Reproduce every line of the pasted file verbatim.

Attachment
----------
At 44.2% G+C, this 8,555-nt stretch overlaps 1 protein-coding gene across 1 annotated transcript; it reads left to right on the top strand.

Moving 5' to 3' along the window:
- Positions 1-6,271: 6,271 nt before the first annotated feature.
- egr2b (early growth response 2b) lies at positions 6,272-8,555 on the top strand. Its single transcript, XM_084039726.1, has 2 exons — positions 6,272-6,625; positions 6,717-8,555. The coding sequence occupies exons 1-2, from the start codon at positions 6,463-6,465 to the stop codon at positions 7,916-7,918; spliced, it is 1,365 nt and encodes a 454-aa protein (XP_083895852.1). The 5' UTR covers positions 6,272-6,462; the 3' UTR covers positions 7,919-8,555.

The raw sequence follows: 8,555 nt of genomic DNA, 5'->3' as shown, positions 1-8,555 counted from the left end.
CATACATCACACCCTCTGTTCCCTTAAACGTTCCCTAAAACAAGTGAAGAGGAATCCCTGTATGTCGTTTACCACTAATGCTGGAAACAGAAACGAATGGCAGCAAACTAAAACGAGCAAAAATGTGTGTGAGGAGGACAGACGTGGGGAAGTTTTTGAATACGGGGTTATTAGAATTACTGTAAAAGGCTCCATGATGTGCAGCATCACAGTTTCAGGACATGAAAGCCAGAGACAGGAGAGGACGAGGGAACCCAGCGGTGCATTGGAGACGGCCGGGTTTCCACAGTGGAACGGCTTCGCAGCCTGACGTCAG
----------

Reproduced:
At 44.2% G+C, this 8,555-nt stretch overlaps 1 protein-coding gene across 1 annotated transcript; it reads left to right on the top strand.

Moving 5' to 3' along the window:
- Positions 1-6,271: 6,271 nt before the first annotated feature.
- egr2b (early growth response 2b) lies at positions 6,272-8,555 on the top strand. Its single transcript, XM_084039726.1, has 2 exons — positions 6,272-6,625; positions 6,717-8,555. The coding sequence occupies exons 1-2, from the start codon at positions 6,463-6,465 to the stop codon at positions 7,916-7,918; spliced, it is 1,365 nt and encodes a 454-aa protein (XP_083895852.1). The 5' UTR covers positions 6,272-6,462; the 3' UTR covers positions 7,919-8,555.

The raw sequence follows: 8,555 nt of genomic DNA, 5'->3' as shown, positions 1-8,555 counted from the left end.
CATACATCACACCCTCTGTTCCCTTAAACGTTCCCTAAAACAAGTGAAGAGGAATCCCTGTATGTCGTTTACCACTAATGCTGGAAACAGAAACGAATGGCAGCAAACTAAAACGAGCAAAAATGTGTGTGAGGAGGACAGACGTGGGGAAGTTTTTGAATACGGGGTTATTAGAATTACTGTAAAAGGCTCCATGATGTGCAGCATCACAGTTTCAGGACATGAAAGCCAGAGACAGGAGAGGACGAGGGAACCCAGCGGTGCATTGGAGACGGCCGGGTTTCCACAGTGGAACGGCTTCGCAGCCTGACGTCAG